Written By: Tom Spears
MONDAY, November 15th, 2010 (Canada.com) — For generations, stopping childhood obesity seemed so simple: Shoo them outside to play. Don’t feed them junk.
Now, federal Health Minister Leona Aglukkak has announced $3 million in medical research funding aimed mostly at solving mysteries of childhood obesity that she and her advisers say remain unanswered.
“Investing in research is key in designing programs that are most effective, and better programs of course will result in better outcomes,” Aglukkak said, adding that the new research “will help in developing programs and services to combat childhood obesity and the impacts those have on children.”
The money will support nine different projects by researchers in Ontario, Manitoba, Alberta and British Columbia.
One study will examine how body fat accumulates in newborns of Indian ancestry in Canada, while another looks at how blood is stored momentarily in the aorta before it is distributed to vital organs in the body, and how exercise affects this capacity.
Aglukkak suggested that the funding was needed because modern medicine doesn’t understand the link between activity and weight well enough.
Dr. Nicole Letourneau, from the Canadian Institutes of Health Research, agreed that children’s obesity isn’t well understood.
“Certainly we don’t have the answers to how to address childhood obesity yet,” she said. “There’s a lot of things that we don’t know . . . If it was as simple as (measuring) calories in and calories out, the problem would be solved.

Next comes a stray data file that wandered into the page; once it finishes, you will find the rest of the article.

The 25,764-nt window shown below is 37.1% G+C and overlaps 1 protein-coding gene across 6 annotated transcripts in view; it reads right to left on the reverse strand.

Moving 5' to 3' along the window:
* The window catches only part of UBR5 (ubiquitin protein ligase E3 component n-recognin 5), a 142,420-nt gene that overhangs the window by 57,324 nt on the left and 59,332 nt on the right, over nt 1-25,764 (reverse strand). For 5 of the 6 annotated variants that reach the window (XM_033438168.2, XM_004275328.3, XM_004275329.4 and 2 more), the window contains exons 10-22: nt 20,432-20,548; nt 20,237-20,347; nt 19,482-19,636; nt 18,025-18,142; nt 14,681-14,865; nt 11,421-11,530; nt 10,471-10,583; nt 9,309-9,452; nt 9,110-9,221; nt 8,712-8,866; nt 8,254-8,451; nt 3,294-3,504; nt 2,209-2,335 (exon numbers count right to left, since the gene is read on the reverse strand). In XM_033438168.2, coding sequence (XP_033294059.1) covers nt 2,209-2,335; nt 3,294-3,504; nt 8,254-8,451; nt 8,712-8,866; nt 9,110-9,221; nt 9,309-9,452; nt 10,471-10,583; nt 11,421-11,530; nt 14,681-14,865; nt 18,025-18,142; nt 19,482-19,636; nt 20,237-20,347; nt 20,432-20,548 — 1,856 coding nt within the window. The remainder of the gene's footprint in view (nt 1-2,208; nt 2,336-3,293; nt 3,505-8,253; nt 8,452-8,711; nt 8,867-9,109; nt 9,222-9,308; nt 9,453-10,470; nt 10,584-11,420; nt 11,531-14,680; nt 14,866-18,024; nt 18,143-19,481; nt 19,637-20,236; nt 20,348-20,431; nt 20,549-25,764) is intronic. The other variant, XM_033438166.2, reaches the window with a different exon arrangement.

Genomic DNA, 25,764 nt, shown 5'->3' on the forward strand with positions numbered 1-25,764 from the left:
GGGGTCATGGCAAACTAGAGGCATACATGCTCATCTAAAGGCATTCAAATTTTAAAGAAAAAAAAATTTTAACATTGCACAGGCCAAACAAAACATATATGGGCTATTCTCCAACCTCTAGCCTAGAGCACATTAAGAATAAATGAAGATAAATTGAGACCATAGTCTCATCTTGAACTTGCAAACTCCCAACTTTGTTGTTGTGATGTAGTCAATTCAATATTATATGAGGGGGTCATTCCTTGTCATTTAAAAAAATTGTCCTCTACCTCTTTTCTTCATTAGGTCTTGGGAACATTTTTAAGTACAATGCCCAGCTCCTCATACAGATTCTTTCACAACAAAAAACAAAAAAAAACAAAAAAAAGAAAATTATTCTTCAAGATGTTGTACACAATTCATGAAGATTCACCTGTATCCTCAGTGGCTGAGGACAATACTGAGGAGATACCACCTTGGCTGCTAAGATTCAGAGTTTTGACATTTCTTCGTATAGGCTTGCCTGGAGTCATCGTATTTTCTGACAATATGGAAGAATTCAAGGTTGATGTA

“We have some ideas and we need to know more, so . . . we can have the most effective programs and policies in place to support the health of the Canadian population.”
For instance, Letourneau said infants may have “epigenetic experiences” during their development — referring to changes in how genes act, rather than changes to the genes themselves — in addition to other new factors that research is just beginning to discover.
Still, she acknowledged that much of the obesity problem is that children today are more sedentary than they have ever been before.
Other projects to be funded include:
– Studying the effects of different exercise programs on overweight youth who risk developing diabetes.
– Studying the experience of disabled people making the transition from rehabilitation to community fitness programs.
– Studying the combined benefits of nutrition and exercise for breast cancer patients undergoing treatment.
Apart from the focus on childhood obesity, smaller amounts of funding went to studies on stroke, breast cancer and lung disease.